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01-06-2011 | Original Article | Uitgave 6/2011 Open Access

Netherlands Heart Journal 6/2011

Improving guideline adherence for cardiac rehabilitation in the Netherlands

Tijdschrift:
Netherlands Heart Journal > Uitgave 6/2011
Auteurs:
H. M. C. Kemps, M. M. van Engen-Verheul, R. A. Kraaijenhagen, R. Goud, I. M. Hellemans, H. J. van Exel, M. Sunamura, R. J. Peters, N. Peek

Introduction

Cardiac rehabilitation (CR) is a multidisciplinary multifaceted intervention aiming at physical, psychological and social recovery of cardiac patients after a cardiac event or therapeutic intervention. Important secondary goals are to induce lifestyle changes and to improve medication adherence. Traditional indications for CR are related to coronary artery disease (CAD), including patients with myocardial infarction, angina pectoris and patients who underwent coronary artery bypass grafting or percutaneous transluminal coronary angioplasty. Previous studies showed that CR is highly effective in these patients, both in terms of improving quality of life and in reducing the risk of future events [13]. In the last decade, it has become clear that CR is not only beneficial for CAD patients but also for patients with chronic heart failure, congenital heart disease, arrhythmias, cardiac neurosis and patients who underwent heart transplantation, valvular surgery or implantable cardioverter defibrillator (ICD) implantation [47]. Because of this rise in referral indications and the increasing prevalence of cardiovascular patients due to ageing of our population, it is crucial that CR is widely available and well integrated in daily clinical practice.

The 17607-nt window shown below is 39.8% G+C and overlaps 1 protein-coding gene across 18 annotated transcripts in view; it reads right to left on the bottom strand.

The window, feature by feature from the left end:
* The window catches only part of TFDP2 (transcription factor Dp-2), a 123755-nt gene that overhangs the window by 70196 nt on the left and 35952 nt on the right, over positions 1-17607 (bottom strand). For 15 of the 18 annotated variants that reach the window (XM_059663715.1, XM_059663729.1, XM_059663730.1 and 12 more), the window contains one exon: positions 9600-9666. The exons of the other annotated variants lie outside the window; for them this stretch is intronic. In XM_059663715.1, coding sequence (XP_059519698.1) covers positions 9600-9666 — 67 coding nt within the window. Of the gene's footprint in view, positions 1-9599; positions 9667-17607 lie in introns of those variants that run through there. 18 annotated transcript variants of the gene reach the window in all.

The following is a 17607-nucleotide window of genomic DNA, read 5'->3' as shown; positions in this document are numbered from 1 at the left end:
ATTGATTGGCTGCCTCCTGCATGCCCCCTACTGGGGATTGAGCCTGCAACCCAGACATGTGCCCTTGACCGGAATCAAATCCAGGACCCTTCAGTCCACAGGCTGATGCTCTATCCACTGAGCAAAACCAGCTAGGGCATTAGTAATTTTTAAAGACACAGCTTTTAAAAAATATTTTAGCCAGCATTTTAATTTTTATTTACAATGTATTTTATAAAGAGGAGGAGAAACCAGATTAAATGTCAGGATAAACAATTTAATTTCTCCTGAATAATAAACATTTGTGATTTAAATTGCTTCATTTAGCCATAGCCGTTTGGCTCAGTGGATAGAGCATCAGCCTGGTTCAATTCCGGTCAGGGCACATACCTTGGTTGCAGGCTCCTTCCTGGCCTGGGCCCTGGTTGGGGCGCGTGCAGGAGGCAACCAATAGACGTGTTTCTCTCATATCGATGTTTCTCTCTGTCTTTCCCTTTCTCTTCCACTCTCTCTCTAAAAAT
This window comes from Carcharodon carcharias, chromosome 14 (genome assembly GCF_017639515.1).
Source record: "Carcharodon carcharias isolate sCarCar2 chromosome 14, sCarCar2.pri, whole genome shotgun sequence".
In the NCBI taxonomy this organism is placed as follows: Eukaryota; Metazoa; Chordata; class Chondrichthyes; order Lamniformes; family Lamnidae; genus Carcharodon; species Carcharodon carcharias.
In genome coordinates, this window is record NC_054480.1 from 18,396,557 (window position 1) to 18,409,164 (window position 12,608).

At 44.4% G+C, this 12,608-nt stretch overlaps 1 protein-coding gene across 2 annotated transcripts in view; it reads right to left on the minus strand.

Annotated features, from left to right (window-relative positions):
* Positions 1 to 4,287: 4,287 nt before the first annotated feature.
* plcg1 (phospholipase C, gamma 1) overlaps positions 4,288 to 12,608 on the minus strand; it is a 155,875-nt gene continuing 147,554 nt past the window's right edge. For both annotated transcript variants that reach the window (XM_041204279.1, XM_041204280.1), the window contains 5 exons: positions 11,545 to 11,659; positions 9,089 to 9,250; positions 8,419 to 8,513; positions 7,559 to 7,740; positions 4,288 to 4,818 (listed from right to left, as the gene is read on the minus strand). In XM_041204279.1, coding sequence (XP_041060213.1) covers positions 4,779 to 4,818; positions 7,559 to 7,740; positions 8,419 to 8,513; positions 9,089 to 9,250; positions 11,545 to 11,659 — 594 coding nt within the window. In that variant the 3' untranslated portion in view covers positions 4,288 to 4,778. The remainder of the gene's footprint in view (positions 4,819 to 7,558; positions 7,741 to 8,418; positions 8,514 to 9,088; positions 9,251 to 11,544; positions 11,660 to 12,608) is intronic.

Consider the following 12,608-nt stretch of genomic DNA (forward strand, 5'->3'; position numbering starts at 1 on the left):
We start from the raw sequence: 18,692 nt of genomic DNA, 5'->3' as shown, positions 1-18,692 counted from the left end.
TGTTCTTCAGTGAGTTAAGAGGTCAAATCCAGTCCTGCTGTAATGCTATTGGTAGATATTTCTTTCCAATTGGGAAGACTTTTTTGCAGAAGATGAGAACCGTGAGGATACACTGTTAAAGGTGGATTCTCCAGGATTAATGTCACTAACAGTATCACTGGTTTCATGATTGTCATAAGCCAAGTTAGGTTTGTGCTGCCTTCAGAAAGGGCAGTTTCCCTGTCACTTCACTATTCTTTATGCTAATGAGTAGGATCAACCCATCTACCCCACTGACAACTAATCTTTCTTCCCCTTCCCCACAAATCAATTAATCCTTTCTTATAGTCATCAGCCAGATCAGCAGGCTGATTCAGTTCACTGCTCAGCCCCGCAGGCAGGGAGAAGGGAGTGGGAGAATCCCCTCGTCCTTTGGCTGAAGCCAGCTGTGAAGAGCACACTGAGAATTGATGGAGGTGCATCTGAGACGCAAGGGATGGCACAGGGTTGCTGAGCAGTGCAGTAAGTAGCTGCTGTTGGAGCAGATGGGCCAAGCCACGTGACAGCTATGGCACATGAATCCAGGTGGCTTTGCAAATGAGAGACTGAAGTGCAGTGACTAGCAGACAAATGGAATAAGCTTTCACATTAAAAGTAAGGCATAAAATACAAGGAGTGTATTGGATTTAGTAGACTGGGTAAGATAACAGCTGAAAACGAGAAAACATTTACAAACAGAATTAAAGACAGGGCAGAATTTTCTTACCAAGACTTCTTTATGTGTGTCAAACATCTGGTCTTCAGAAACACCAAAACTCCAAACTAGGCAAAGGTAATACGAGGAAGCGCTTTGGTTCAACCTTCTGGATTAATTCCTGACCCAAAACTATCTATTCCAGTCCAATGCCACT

In 2004, the Netherlands Society of Cardiology released the current CR guideline (Richtlijn Hartrevalidatie 2004) [8]. Given the complexity of this guideline and the involvement of many healthcare disciplines (cardiologist, nurse/nurse practitioner, physical therapist, dietician, social worker, medical psychologist, sports/rehabilitation physician), it was decided by the CR committee that a clinical algorithm had to be developed serving to aid healthcare professionals in implementing this guideline in daily practice. This clinical algorithm (Beslisboom Hartrevalidatie 2004) consists of a flowchart of questions on physical, psychological and social issues, using both measurement instruments (for example, the Shuttle walk test, MacNew heart disease health-related quality-of-life questionnaire [9, 10]) and clinical judgment. The algorithm uses this information to set individual treatment goals and to advise the clinician on the contents of the CR programme, which may consist of four different group-based treatment modalities (exercise training, education therapy, lifestyle change therapy, and relaxation/stress management), and/or individual treatment.